Three Newbery Honor Books also were named: “The War that Saved My Life,” written by Kimberly Brubaker Bradley and published by Dial Books for Young Readers, an imprint of Penguin Group (USA) LLC; “Roller Girl,” written and illustrated by Victoria Jamieson and published by Dial Books for Young Readers, an imprint of Penguin Group (USA) LLC; and “Echo,” written by Pam Muñoz Ryan and published by Scholastic Press, an imprint of Scholastic Inc.

Randolph Caldecott Medal for the most distinguished American picture book for children:
“Finding Winnie: The True Story of the World’s Most Famous Bear,” illustrated by Sophie Blackall, is the 2016 Caldecott Medal winner. The book was written by Lindsay Mattick and published by Little, Brown and Company, a division of Hachette Book Group, Inc.
Four Caldecott Honor Books also were named: “Trombone Shorty,” illustrated by Bryan Collier, written by Troy Andrews and published by Abrams Books for Young Readers, an imprint of ABRAMS; “Waiting,” illustrated and written by Kevin Henkes, published by Greenwillow Books, an imprint of HarperCollins Publishers; “Voice of Freedom: Fannie Lou Hamer, Spirit of the Civil Rights Movement,” illustrated by Ekua Holmes, written by Carole Boston Weatherford and published by Candlewick Press; and “Last Stop on Market Street,” illustrated by Christian Robinson, written by Matt de le Peña and published by G. P. Putnam’s Sons, an imprint of Penguin Group (USA) LLC.

Coretta Scott King (Author) Book Award, recognizing an African American author and illustrator of outstanding books for children and young adults:
“Gone Crazy in Alabama,” written by Rita Williams-Garcia, is the King Author Book winner. The book is published by Amistad, an imprint of HarperCollins Publishers.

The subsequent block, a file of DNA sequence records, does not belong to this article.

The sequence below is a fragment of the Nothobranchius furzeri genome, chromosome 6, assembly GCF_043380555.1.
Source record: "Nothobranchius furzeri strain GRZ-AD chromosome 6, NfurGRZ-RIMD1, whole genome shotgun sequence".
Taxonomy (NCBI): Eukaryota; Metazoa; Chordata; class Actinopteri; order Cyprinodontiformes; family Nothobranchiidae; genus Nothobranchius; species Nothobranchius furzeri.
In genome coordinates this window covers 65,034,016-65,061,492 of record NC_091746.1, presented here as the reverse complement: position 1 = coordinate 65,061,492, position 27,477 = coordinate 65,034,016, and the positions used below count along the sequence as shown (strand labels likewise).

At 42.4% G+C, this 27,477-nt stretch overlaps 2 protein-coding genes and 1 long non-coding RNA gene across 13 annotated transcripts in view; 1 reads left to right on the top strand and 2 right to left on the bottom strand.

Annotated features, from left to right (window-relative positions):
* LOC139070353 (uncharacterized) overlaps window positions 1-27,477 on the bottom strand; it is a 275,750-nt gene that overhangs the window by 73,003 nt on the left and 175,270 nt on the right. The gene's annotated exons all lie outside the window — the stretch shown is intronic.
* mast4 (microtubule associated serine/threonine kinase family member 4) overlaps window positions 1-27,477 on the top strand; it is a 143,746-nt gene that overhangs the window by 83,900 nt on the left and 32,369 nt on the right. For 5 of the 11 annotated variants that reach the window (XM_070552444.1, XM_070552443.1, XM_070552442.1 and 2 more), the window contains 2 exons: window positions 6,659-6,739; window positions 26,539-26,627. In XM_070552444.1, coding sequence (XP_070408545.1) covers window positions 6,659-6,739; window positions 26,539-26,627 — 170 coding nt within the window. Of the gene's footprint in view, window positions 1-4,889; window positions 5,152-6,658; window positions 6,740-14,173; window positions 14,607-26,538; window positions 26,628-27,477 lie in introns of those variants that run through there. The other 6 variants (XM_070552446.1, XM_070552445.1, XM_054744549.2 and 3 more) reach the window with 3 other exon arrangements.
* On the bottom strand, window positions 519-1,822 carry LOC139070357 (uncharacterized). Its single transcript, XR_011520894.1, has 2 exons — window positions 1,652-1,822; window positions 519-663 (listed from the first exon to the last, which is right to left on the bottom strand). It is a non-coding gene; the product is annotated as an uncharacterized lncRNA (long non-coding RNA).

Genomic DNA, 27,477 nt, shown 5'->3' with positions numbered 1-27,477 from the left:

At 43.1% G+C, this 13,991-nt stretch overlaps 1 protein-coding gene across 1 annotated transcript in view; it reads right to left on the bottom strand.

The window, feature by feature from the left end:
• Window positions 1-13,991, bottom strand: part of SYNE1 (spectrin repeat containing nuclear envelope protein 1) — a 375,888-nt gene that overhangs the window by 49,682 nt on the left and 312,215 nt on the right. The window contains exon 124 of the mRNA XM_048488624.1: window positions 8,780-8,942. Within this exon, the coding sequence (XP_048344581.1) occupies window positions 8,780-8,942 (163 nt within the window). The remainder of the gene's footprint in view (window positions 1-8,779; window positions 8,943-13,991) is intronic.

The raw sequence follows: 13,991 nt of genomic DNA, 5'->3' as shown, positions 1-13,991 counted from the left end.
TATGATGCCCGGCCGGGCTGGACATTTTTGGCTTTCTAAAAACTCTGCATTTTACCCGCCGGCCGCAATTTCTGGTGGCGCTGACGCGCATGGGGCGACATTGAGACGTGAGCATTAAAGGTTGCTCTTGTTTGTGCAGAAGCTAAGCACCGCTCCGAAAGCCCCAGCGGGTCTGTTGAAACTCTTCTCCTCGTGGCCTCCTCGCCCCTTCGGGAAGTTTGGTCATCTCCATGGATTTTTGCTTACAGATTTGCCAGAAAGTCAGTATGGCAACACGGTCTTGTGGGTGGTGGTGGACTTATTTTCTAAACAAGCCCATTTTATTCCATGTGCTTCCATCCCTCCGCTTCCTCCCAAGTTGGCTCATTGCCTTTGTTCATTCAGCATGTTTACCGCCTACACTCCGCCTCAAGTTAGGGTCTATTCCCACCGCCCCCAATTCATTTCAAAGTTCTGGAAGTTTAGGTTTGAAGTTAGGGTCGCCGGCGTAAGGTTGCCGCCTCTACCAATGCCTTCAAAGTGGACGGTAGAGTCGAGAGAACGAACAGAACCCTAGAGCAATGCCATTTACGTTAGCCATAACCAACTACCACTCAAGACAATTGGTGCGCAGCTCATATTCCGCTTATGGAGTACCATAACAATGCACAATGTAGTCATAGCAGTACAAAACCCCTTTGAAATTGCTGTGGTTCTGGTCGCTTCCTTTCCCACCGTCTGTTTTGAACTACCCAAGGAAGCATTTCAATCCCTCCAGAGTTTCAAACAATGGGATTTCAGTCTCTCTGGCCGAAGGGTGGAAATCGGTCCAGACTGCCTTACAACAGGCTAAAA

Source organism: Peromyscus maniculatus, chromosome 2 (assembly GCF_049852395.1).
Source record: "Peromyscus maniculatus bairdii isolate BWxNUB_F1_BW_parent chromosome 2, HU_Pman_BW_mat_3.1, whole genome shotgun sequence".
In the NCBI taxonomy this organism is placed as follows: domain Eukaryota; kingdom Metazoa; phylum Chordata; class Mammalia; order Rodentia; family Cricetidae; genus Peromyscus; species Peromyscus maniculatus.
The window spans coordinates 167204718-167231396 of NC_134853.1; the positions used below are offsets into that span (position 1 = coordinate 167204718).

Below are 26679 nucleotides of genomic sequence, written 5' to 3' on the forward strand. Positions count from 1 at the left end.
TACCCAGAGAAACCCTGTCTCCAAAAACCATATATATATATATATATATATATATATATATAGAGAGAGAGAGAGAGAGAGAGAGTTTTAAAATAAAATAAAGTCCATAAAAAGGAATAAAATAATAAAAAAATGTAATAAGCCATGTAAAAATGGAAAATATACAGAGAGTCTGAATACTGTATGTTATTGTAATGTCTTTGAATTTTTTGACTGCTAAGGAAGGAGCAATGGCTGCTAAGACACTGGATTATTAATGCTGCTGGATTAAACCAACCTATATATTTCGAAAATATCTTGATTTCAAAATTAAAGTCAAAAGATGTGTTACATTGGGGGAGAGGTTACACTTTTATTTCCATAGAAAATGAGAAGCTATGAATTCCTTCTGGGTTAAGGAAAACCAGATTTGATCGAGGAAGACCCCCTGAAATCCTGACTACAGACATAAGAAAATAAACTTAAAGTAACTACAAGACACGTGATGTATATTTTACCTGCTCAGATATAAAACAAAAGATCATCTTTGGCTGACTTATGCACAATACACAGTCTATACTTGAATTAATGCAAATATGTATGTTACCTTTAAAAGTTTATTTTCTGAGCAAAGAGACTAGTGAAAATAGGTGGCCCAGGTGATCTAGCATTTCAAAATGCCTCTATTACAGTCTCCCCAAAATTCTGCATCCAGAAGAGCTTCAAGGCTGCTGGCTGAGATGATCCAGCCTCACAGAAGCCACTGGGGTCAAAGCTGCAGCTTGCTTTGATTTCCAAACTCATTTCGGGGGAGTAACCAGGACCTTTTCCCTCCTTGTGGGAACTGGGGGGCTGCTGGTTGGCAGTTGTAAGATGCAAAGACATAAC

Three King Author Honor Books were selected: “All American Boys,” by Jason Reynolds and Brendan Kiely and published by Atheneum Books for Young Readers, an imprint of Simon & Schuster Children’s Publishing Division; “The Boy in the Black Suit,” by Jason Reynolds and published by Atheneum Books for Young Readers, an imprint of Simon & Schuster Children’s Publishing Division, and “X: A Novel,” by Ilyasah Shabazz with Kekla Magoon and published by Candlewick Press.

Coretta Scott King (Illustrator) Book Award:
“Trombone Shorty,” illustrated by Bryan Collier, is the King Illustrator Book winner. The book was written by Troy Andrews and Bill Taylor and published by Abrams Books for Young Readers, an imprint of ABRAMS.
Two King Illustrator Honor Books were selected: “The Book Itch: Freedom, Truth & Harlem’s Greatest Bookstore,” illustrated by R. Gregory Christie, written by Vaunda Micheaux Nelson and published by Carolrhoda Books, a division of Lerner Publishing Group, Inc. and “Last Stop on Market Street,” illustrated by Christian Robinson, written by Matt de la Peña and published by G. P. Putnam’s Sons, an imprint of Penguin Group USA.

Coretta Scott King/John Steptoe New Talent Author Award:
“Hoodoo,” written by Ronald L. Smith, is the Steptoe author award winner. The book is published by Clarion Books, an imprint of Houghton Mifflin Harcourt.